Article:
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James Rosenquist was an American artist and one of the protagonists in the pop art movement. He was a 2001 inductee into the Florida Artists Hall of Fame.
Rosenquist was born on November 29, 1933 in Grand Forks, North Dakota, the only child of Louis and Ruth Rosenquist. His parents were amateur pilots of Swedish descent who moved from town to town to look for work, finally settling in Minneapolis, Minnesota. His mother, who was also a painter, encouraged her son to have an artistic interest. In junior high school, Rosenquist won a short-term scholarship to study at the Minneapolis School of Art and subsequently studied painting at the University of Minnesota from 1952 to 1954. In 1955, at the age of 21, he moved to New York City on scholarship to study at the Art Students League.
After leaving school, Rosenquist took a series of odd jobs and then turned to sign painting. From 1957 to 1960, Rosenquist earned his living as a billboard painter. Rosenquist applied sign-painting techniques to the large-scale paintings he began creating in 1960. Like other pop artists, Rosenquist adapted the visual language of advertising and pop culture to the context of fine art. "I painted billboards above every candy store in Brooklyn. "I got so I could paint a Schenley whiskey bottle in my sleep", he wrote in his 2009 autobiography, Painting Below Zero: Notes on a Life in Art. "Time" magazine stated that "his powerful graphic style and painted montages helped define the 1960s Pop Art movement." ("Milestones James Rosenquist," "Time," April 17, 2017, p. 15)
In 2003, art critic Peter Schjeldahl asked of Rosenquist's application of sign painting techniques to fine art thus: " as importing the method into art a bit of a cheap trick? So were Warhol’s photo silk-screening and Lichtenstein’s lining of panels from comic strips. The goal in all cases was to fuse painting aesthetics with the semiotics of media-drenched contemporary reality. The naked efficiency of anti-personal artmaking defines classic Pop. It’s as if someone were inviting you to inspect the fist with which he simultaneously punches you."
Rosenquist had his first two solo exhibitions at the Green Gallery in 1962 and 1963. He exhibited his painting F-111, a room-scale painting, at the Leo Castelli Gallery in 1965, with which he achieved international acclaim.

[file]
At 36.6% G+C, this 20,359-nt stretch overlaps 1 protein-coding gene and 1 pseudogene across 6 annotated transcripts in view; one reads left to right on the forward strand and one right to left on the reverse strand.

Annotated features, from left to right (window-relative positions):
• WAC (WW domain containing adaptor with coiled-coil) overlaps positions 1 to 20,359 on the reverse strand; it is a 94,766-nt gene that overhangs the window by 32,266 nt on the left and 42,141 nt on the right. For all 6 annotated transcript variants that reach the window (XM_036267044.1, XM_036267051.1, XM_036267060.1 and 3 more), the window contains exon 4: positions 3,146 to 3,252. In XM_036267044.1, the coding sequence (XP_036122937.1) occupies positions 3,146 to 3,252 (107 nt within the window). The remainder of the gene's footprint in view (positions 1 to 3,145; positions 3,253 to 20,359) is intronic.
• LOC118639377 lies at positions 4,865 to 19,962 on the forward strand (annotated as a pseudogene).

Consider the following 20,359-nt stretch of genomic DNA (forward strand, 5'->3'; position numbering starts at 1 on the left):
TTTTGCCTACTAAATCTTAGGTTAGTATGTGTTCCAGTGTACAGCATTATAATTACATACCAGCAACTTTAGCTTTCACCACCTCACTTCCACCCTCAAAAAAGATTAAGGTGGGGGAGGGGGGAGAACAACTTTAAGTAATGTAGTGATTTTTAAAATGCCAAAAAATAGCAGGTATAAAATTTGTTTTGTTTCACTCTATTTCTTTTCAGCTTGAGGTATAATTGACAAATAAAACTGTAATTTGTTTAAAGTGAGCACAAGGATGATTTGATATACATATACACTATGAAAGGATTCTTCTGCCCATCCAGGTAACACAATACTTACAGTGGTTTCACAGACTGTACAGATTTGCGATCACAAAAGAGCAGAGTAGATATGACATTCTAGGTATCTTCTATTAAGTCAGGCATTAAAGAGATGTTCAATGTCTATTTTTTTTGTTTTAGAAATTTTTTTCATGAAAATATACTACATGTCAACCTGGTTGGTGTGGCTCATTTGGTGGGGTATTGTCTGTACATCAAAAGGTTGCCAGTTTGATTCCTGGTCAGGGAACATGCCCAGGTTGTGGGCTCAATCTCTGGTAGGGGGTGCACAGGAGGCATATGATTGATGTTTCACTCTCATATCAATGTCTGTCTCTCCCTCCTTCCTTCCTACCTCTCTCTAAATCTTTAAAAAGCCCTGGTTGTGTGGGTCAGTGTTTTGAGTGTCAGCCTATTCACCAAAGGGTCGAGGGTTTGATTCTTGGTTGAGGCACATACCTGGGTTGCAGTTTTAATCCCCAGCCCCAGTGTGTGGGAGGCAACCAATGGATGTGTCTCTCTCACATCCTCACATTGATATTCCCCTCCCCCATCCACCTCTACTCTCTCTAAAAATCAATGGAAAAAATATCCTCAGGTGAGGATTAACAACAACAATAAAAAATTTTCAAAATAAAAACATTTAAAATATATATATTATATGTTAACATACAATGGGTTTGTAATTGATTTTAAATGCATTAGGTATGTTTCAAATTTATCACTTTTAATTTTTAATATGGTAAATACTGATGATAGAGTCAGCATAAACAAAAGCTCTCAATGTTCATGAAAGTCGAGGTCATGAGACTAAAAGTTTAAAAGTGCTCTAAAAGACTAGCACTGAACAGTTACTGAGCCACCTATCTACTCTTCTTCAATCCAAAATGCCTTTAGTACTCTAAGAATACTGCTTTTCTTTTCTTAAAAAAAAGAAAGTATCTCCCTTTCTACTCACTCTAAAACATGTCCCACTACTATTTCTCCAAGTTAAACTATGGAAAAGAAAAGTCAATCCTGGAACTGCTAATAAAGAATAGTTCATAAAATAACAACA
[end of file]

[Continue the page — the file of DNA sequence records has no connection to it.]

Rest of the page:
But Rosenquist said the following about his involvement in the Pop Art movement: "They [art critics] called me a Pop artist because I used recognizable imagery. The critics like to group people together. I didn't meet Andy Warhol until 1964. I did not really know Andy or Roy Lichtenstein that well. We all emerged separately."
Rosenquist's paintings have been on display in the lobby of Key Tower in Cleveland, Ohio. His F-111 was displayed there for many years.
After his acclaim, Rosenquist produced large-scale commissions. This includes the three-painting suite The Swimmer in the Econo-mist (1997–1998) for Deutsche Guggenheim, Berlin, Germany, and a painting that was planned for the ceiling of the Palais de Chaillot in Paris, France.
Rosenquist received numerous honors, including selection as "Art In America Young Talent USA" in 1963, appointment to a six-year term on the Board of the National Council of the Arts in 1978, and receiving the Golden Plate Award from the American Academy of Achievement in 1988. In 2002, the Fundación Cristóbal Gabarrón conferred upon him its annual international award for art, in recognition of his contributions to universal culture.
Beginning with his first early-career retrospectives in 1972 organized by the Whitney Museum of American Art, New York City, and the Wallraf-Richartz Museum, Cologne, Rosenquist's work was the subject of several gallery and museum exhibitions, both in the United States and abroad. The Solomon R. Guggenheim Museum organized a full-career retrospective in 2003, which traveled internationally, and was organized by curators Walter Hopps and Sarah Bancroft.
His F-111, shown at The Jewish Museum in 1965, was mentioned in a chapter of Polaroids from the Dead by Douglas Coupland.
Rosenquist married twice and had two children. With his first wife, Mary Lou Adams, whom he married on June 5, 1960, he had one child: John. His first marriage ended in divorce. In 1976, a year after his divorce, he moved to Aripeka, Florida. His second wife was Mimi Thompson, whom he married on April 18, 1987, by whom he had one child: Lily.
On April 25, 2009, a fire swept through Hernando County, Florida, where Rosenquist had lived for 30 years, burning his house, studios, and warehouse. All of his paintings stored on his property were destroyed, including art for an upcoming show.
Rosenquist died at his home in New York City on March 31, 2017, after a long illness; he was 83 years old. His survivors include his wife, Thompson; one daughter, Lily; one son, John; and a grandson, Oscar.


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